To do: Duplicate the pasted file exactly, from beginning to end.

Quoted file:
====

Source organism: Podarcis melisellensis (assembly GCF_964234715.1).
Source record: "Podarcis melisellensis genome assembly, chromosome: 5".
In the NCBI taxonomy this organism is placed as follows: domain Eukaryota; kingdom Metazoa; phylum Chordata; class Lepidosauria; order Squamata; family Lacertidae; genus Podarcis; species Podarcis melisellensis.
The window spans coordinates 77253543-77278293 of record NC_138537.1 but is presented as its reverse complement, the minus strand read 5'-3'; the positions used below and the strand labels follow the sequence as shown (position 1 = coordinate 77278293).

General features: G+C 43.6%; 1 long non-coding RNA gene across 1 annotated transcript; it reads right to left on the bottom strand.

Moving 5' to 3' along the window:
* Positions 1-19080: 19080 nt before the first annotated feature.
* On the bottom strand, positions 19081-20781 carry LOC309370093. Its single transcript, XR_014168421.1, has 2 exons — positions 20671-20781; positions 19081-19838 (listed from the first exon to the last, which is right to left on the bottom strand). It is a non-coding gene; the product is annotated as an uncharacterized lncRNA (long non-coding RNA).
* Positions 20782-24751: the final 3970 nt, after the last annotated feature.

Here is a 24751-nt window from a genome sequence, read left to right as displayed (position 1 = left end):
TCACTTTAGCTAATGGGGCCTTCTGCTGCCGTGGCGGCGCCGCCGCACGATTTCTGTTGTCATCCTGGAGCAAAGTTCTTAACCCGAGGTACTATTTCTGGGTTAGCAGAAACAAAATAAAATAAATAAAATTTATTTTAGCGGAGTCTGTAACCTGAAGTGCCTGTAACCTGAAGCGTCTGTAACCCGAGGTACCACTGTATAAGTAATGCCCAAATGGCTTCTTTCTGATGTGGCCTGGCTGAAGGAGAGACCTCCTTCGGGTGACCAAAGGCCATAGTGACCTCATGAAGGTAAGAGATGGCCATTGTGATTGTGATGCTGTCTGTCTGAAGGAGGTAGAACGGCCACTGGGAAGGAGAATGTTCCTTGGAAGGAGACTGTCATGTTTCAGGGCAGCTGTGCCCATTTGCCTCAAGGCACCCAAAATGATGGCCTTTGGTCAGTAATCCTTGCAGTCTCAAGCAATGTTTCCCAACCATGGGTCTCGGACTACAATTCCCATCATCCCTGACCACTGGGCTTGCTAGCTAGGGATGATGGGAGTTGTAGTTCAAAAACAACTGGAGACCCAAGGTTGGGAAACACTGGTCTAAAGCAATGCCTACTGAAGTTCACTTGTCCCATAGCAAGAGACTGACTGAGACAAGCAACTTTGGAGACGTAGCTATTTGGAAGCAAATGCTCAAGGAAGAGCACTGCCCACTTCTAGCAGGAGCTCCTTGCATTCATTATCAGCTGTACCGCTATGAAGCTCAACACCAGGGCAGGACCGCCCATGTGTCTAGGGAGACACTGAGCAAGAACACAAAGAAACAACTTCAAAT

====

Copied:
Source organism: Podarcis melisellensis (assembly GCF_964234715.1).
Source record: "Podarcis melisellensis genome assembly, chromosome: 5".
In the NCBI taxonomy this organism is placed as follows: domain Eukaryota; kingdom Metazoa; phylum Chordata; class Lepidosauria; order Squamata; family Lacertidae; genus Podarcis; species Podarcis melisellensis.
The window spans coordinates 77253543-77278293 of record NC_138537.1 but is presented as its reverse complement, the minus strand read 5'-3'; the positions used below and the strand labels follow the sequence as shown (position 1 = coordinate 77278293).

General features: G+C 43.6%; 1 long non-coding RNA gene across 1 annotated transcript; it reads right to left on the bottom strand.

Moving 5' to 3' along the window:
* Positions 1-19080: 19080 nt before the first annotated feature.
* On the bottom strand, positions 19081-20781 carry LOC309370093. Its single transcript, XR_014168421.1, has 2 exons — positions 20671-20781; positions 19081-19838 (listed from the first exon to the last, which is right to left on the bottom strand). It is a non-coding gene; the product is annotated as an uncharacterized lncRNA (long non-coding RNA).
* Positions 20782-24751: the final 3970 nt, after the last annotated feature.

Here is a 24751-nt window from a genome sequence, read left to right as displayed (position 1 = left end):
TCACTTTAGCTAATGGGGCCTTCTGCTGCCGTGGCGGCGCCGCCGCACGATTTCTGTTGTCATCCTGGAGCAAAGTTCTTAACCCGAGGTACTATTTCTGGGTTAGCAGAAACAAAATAAAATAAATAAAATTTATTTTAGCGGAGTCTGTAACCTGAAGTGCCTGTAACCTGAAGCGTCTGTAACCCGAGGTACCACTGTATAAGTAATGCCCAAATGGCTTCTTTCTGATGTGGCCTGGCTGAAGGAGAGACCTCCTTCGGGTGACCAAAGGCCATAGTGACCTCATGAAGGTAAGAGATGGCCATTGTGATTGTGATGCTGTCTGTCTGAAGGAGGTAGAACGGCCACTGGGAAGGAGAATGTTCCTTGGAAGGAGACTGTCATGTTTCAGGGCAGCTGTGCCCATTTGCCTCAAGGCACCCAAAATGATGGCCTTTGGTCAGTAATCCTTGCAGTCTCAAGCAATGTTTCCCAACCATGGGTCTCGGACTACAATTCCCATCATCCCTGACCACTGGGCTTGCTAGCTAGGGATGATGGGAGTTGTAGTTCAAAAACAACTGGAGACCCAAGGTTGGGAAACACTGGTCTAAAGCAATGCCTACTGAAGTTCACTTGTCCCATAGCAAGAGACTGACTGAGACAAGCAACTTTGGAGACGTAGCTATTTGGAAGCAAATGCTCAAGGAAGAGCACTGCCCACTTCTAGCAGGAGCTCCTTGCATTCATTATCAGCTGTACCGCTATGAAGCTCAACACCAGGGCAGGACCGCCCATGTGTCTAGGGAGACACTGAGCAAGAACACAAAGAAACAACTTCAAAT